• Discuss your child’s individual needs. What does your child need to have modified or what accommodation needs to be put in place for your child to succeed? Which positive reinforcements work for your child at home? What motivates your child?
  • Prepare your child. However your child communicates, whether it is verbally or with a picture exchange or written schedule, let your child know what is coming. Our kids do not like surprises. Bring your child to your faith community outside of a service, when very few people are present. Let your child walk around, touch, smell, and experience the environment. Introduce your child to the staff members who will be working with your child. Write a schedule of what the morning might look like on a Sunday in class.
  • Always think about what works best for your child. Maybe spending the entire time in a worship service is too much. Perhaps a slow introduction into service or a classroom would work best instead of expecting them to stay the entire time. Do not feel guilty about the decisions you make about what is best for your family.

For the faith community

  • Be welcoming and supportive. Have an attitude of openness and a desire to be supportive.
  • Assure parents that you want to provide them with a positive experience. Ask them what their goals are. Are they hoping their child will be included with typical peers? Do they need supports or accommodations? Are they looking for a separate class to meet their child’s needs?
  • Ask about the child’s interests, likes, dislikes, gifts, and talents. Does their child have any special talents or gifts that they would like to share? You can get the information you need with a questionnaire and/or an open conversation.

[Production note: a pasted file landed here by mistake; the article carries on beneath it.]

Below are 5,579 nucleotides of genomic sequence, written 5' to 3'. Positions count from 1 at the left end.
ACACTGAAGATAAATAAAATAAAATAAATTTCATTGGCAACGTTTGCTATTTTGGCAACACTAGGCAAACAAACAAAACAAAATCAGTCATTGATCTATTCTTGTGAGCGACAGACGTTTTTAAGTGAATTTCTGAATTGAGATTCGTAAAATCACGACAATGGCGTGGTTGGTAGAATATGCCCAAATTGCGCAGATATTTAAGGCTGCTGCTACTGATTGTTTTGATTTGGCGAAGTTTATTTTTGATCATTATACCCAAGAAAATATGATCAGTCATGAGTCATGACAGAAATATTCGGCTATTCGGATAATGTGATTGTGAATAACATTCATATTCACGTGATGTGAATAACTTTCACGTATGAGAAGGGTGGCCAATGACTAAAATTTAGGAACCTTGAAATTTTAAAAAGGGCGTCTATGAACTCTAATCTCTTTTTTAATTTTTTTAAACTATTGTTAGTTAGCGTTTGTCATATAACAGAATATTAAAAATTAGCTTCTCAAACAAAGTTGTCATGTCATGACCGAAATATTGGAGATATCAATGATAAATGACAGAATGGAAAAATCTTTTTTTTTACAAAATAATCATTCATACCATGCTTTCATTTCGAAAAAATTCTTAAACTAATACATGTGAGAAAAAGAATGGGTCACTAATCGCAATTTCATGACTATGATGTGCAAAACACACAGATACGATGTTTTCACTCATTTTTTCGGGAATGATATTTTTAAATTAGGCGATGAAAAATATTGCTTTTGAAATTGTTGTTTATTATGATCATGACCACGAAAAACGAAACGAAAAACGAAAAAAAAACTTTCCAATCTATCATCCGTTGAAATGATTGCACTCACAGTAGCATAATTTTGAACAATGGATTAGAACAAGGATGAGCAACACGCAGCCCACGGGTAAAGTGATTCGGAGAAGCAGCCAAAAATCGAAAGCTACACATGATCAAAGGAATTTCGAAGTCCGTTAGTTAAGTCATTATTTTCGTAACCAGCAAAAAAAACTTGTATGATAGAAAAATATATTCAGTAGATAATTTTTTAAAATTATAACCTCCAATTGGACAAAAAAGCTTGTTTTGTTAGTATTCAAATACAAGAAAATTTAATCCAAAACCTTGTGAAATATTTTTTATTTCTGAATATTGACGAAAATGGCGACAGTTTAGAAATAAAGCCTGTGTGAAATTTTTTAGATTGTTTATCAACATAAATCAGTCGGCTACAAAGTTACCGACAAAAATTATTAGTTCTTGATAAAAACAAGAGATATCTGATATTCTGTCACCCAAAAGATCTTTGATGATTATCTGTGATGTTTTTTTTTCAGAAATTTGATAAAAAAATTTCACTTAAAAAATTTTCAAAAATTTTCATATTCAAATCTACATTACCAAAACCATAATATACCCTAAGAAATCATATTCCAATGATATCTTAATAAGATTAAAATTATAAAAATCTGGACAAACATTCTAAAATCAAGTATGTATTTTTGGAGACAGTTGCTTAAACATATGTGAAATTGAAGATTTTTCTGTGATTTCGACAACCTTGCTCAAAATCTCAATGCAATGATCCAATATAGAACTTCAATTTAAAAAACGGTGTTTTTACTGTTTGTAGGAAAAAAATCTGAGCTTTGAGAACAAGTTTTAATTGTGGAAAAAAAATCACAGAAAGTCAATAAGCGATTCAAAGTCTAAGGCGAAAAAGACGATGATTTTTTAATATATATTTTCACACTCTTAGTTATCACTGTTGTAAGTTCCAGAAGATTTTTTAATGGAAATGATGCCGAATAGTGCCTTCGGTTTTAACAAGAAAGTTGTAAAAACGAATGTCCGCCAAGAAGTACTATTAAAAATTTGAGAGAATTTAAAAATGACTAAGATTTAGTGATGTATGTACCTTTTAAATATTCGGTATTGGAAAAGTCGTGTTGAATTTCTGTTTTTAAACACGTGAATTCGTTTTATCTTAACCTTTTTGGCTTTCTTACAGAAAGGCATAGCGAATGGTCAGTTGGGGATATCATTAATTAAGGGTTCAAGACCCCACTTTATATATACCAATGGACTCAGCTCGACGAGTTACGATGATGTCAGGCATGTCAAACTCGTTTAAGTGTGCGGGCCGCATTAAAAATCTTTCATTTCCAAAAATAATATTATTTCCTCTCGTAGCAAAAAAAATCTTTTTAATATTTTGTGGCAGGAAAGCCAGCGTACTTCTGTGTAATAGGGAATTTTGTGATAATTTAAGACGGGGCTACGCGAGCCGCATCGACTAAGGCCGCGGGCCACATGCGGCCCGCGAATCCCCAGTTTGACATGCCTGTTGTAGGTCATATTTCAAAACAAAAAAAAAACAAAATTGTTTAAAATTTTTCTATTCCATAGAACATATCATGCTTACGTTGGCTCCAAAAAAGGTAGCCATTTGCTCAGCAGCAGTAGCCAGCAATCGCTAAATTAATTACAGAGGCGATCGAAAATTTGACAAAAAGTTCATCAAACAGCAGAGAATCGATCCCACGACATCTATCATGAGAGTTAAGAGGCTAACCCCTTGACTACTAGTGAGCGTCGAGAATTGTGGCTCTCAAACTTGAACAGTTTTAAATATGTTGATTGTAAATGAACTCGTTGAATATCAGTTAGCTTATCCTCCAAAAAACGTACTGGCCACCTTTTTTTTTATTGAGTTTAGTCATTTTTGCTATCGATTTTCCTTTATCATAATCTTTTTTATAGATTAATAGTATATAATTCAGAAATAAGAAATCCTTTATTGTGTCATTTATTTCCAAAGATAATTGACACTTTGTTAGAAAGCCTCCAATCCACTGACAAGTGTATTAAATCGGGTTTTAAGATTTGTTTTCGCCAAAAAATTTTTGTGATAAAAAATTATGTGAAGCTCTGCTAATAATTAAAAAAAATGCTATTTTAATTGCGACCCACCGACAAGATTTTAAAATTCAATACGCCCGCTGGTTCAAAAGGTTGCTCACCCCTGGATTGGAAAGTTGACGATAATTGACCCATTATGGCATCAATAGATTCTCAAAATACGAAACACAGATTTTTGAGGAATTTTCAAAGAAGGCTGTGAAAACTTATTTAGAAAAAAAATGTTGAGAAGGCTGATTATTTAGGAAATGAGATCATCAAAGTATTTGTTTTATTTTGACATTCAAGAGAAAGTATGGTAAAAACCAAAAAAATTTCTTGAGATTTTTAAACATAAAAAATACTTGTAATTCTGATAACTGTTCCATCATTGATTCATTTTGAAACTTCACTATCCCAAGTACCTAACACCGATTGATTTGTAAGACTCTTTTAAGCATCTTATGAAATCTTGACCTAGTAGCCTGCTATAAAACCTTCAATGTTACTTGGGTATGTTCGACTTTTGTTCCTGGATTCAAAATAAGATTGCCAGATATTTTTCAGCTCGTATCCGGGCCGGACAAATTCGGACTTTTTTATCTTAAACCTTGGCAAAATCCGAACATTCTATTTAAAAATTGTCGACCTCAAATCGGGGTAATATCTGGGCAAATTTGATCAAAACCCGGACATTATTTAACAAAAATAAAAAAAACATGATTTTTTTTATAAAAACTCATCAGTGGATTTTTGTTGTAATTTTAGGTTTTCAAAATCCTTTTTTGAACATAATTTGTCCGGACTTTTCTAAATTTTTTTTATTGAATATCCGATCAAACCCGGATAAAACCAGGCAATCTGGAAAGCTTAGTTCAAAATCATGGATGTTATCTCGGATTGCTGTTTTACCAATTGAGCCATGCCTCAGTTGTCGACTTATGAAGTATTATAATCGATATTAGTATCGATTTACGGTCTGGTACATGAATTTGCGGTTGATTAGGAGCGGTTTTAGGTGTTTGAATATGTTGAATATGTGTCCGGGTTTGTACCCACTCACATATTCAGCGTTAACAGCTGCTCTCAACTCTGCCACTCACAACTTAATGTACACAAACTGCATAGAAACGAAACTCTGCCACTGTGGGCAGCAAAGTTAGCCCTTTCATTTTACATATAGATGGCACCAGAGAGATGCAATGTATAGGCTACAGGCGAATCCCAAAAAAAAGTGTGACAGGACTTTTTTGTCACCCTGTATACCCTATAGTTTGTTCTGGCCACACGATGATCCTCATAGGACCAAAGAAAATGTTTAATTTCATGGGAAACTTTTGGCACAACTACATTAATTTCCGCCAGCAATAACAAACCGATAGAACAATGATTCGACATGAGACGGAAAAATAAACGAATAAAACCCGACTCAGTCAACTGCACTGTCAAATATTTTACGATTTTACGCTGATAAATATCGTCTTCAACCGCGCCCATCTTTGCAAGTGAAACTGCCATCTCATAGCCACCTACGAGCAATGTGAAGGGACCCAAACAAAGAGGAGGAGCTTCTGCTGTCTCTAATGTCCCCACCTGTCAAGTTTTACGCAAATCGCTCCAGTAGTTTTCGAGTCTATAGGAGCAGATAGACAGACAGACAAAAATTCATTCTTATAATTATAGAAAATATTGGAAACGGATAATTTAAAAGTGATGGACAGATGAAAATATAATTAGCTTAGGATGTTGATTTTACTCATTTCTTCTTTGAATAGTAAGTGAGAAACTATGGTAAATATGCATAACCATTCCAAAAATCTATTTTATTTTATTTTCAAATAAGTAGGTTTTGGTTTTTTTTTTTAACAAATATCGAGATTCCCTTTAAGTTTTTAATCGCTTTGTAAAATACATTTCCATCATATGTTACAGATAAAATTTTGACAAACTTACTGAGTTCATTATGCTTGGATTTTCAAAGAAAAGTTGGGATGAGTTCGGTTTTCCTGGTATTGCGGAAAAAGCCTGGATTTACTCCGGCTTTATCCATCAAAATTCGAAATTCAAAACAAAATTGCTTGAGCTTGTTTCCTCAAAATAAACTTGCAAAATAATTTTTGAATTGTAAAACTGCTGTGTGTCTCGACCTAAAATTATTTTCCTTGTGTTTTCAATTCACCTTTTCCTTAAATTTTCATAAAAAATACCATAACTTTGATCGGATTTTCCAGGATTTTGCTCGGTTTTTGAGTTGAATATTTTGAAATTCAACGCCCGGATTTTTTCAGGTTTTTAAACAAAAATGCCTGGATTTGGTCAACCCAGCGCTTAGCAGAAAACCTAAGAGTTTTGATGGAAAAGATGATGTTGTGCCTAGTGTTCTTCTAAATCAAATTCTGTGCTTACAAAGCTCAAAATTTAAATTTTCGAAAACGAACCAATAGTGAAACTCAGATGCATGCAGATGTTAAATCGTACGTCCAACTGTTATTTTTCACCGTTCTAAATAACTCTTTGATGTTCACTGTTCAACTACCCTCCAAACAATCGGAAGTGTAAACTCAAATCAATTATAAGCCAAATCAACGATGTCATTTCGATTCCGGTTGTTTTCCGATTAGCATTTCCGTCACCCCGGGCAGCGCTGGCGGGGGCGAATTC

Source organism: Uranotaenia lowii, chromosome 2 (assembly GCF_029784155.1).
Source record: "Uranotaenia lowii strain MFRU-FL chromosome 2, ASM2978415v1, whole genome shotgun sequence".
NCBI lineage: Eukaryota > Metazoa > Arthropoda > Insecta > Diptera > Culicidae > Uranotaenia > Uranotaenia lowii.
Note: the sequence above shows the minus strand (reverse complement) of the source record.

• Don’t judge; understand that challenges may keep the family from being as involved as they would like.
  • Remember, families who have a child with autism have the same needs as other families: a need to belong, a need to be accepted, a need to be supported, and the desire to live out their faith.

Faith communities have a desire to grow, and subsequently they need to reach out to all people with love and acceptance, including families affected by autism. Finding a supportive and inclusive faith community can empower these families to grow in their faith walk. The faith community also grows when they welcome all families to be involved. It teaches those in the faith community about compassion and understanding of individual differences and challenges. Everyone benefits.

Read more on this topic

Shop online for books on autism and the faith community at our bookstore Some we especially recommend:

Autism and Your Church: Nurturing the Spiritual Growth of People with Autism Spectrum Disorder, by Barbara J Newman

Leading a Special Needs Ministry, by Amy Fenton Lee

The Ignored, Overlooked and Often Forgotten Souls, by Dr. Marion Landua-Figueroa


Judy Clute can be reached at

Learning Through Seeing